"Bayou Bill" Scifres
Dedicated to the conservation and enjoyment of Indiana's natural resources
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Wildlife Management 2003
Copyright © 2003 by Bill Scifres

Last week officials of the Division of Fish and Wildlife delivered the edict that it would cease and desist the agency's longstanding program of making some of the wild critters of Hoosierland available for viewing in cages at the State Fair.

Rationale of the DFW brass seems to be that the agency is in the business of managing wildlife, not creating zoo-like situations.

In the next breath--or was it the one before?--the same DFW brass advances the age-old theory that managing wildlife is a social problem that is largely dependent upon educating people in matters related to the needs of critters.

The idea seems to be that if we teach people that a successful earth depends on peaceful coexistence of man and beast, the earth will be a better place for man to occupy.

And though many of us hate the sight of wild creatures in cages, we silently admit that the kids who stand awed while viewing the red fox or the coyote might be enjoying their only shot at seeing these animals. 

Frankly, I detest seeing God's free-ranging critters behind bars. However, I do not mind seeing bad people (those who have committed evil acts) in such surroundings.

If I thought this decision were precipitated by the strong feeling that wild animals deserve to run freely, I would turn three back flips, spring into the air while clicking my heels, and shout: "YES! HOLA! RIGHT ON, BROTHER! GO! G0! G0."

However, my gut feeling--at a time when all agencies of state government are beset by fiscal matters--is that this is a funding thing.

As one observer puts, it: "Those outdoor cages were getting pretty ratty . . . they (meaning the DFW) were going to have to do something."

Department of Natural Resources (DNR) and DFW brass has made no secret of their fiscal problems.

You don't have to put great pressure on your old noggin to believe this decision was made to save money for some other program. That's wildlife management . . . version 2003.

A DFW spokesman has assured this reporter that there still will be some animals (say snakes and some others) in the tanks inside the DNR building, admittedly, a showplace of some renown for Hoosier fishes. But the animal cages will be gone.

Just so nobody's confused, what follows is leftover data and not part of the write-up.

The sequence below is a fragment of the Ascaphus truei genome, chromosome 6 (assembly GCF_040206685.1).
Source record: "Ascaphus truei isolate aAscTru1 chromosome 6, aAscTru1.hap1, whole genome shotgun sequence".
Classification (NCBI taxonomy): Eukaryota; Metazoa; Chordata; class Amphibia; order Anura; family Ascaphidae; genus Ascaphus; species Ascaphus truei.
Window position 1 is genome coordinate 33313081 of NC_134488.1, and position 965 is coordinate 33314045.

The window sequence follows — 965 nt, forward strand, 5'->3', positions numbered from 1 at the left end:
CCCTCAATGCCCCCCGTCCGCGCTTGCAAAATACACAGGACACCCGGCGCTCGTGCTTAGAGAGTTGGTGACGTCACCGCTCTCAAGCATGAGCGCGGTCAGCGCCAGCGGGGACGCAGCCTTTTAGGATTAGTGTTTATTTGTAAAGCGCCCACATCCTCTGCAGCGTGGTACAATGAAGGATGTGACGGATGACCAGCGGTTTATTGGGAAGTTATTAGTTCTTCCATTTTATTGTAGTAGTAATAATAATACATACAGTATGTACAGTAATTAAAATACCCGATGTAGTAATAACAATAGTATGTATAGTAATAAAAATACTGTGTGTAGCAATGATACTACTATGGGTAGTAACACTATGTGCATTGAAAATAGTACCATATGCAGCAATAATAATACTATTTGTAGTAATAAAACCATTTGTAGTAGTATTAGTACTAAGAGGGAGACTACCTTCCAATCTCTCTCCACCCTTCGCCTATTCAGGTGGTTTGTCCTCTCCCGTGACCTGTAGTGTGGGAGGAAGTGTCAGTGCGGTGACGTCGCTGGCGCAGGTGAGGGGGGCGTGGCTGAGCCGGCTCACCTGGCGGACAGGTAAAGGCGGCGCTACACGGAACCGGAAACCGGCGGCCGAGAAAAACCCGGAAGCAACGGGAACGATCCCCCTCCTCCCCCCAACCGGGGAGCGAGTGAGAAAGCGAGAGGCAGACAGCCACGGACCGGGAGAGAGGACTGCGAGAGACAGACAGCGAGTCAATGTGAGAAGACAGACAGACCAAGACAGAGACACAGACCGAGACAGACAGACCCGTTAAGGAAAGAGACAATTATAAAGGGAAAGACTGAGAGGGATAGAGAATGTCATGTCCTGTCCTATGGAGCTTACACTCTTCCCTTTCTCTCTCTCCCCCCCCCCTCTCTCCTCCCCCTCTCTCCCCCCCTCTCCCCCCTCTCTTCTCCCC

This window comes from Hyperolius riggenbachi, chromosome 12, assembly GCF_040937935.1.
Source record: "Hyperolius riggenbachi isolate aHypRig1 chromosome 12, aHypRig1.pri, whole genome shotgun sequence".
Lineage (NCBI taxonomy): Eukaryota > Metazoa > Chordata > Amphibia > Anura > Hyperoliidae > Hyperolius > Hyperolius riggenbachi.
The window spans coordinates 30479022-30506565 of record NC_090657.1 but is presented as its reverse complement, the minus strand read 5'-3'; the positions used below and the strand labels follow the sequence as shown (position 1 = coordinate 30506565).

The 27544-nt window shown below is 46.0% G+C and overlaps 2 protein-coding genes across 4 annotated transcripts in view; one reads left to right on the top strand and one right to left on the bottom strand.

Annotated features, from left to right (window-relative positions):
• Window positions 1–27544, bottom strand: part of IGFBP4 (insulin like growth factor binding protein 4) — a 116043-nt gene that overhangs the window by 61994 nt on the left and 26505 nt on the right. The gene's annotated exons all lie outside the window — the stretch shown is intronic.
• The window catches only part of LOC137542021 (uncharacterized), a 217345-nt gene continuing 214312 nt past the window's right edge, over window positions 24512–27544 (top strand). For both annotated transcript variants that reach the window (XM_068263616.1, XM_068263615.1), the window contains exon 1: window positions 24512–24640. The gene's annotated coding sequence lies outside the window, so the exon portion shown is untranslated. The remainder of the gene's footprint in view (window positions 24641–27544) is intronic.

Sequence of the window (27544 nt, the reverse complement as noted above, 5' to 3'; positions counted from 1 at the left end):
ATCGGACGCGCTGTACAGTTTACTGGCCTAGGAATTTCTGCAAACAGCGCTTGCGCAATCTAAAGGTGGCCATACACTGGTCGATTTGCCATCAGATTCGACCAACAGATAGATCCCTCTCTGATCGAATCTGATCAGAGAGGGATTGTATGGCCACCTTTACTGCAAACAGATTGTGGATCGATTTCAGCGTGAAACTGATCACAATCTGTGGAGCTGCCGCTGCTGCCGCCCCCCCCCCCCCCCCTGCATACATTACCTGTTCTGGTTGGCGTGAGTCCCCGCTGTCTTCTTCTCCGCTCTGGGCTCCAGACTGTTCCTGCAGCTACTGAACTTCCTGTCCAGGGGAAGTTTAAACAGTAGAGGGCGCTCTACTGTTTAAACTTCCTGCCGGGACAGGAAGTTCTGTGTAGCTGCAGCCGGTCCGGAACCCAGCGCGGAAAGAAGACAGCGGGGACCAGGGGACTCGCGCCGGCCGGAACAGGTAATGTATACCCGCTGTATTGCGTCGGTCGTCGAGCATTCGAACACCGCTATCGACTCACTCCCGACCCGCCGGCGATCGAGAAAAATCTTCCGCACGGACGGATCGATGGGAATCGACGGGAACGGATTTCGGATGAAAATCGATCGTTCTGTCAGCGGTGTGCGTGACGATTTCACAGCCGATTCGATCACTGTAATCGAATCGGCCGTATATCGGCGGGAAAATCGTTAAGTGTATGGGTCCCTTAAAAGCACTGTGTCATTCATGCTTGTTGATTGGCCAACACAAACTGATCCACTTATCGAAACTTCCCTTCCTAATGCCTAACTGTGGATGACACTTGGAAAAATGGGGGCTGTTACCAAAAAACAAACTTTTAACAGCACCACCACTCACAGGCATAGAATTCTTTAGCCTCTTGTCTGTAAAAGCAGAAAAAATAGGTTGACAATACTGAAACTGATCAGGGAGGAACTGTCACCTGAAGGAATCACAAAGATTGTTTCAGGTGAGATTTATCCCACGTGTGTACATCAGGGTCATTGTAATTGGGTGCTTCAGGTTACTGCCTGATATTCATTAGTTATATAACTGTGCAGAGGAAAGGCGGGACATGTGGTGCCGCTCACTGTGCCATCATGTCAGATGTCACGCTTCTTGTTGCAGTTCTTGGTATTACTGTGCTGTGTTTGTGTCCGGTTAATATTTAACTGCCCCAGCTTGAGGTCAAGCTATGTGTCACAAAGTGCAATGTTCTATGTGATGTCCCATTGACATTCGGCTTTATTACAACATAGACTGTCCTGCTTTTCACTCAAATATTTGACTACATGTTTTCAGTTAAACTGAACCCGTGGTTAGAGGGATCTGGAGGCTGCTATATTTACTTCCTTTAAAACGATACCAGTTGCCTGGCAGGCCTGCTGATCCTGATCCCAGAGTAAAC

Incidentally, while touring the lavish inside facilities that justifiably are employed to showcase fish and other natural resources of the state, if your eyebrows twitch a bit it could be that you are wondering why we can't be as concerned about our terrestrial dwellers.


The DNR has named the 10 members of the Citizens Advisory Council On Captive Cervids (deer), and the first meeting of the panel has been scheduled for 9 a.m. Aug. 28 at The Garrison of Fort Harrison State Park.

This, and subsequent meetings of the panel, will be conducted by Tom Wasson of Dynamic Solutions Group. Wasson will have no say in the proceedings except to help panel members arrive at some conclusions on hunting captive animals.

Members of the Panel are Gene Hopkins, Indiana Sportsmen's Roundtable; Doug Allman, Indiana Deer Hunters Association; Brad Thurston, Indiana Deer Farmers Association; Chuck Bauer, Indiana Isaak Walton League, Glenn Lange, Indiana Division of Fish and Wildlife, and Paula Yeager, Indiana Wildlife Federation.

Also, David Dimmich, Indiana Deer Farmers Association; Frank Keeton, Indiana Elk Breeders Association, Pete Hanebutt, Indiana Farm Bureau, and Doug Metcalf, Indiana Board of Animal Health.

Meetings of the panel are to be completed by May 15, 2004, and a final report of the panel's work will be due one month later.

All meetings of the panel will be open to the public and some public input will be permitted.

All columns, essays, and photos are copyrighted by Bill Scifres and may not be reproduced in any form without prior permission from the author.  For reproduction permission and media usage fees, contact: Bill Scifres, 6420 East 116th Street, Fishers, IN 46038, E-mail: billscifres@aol.com

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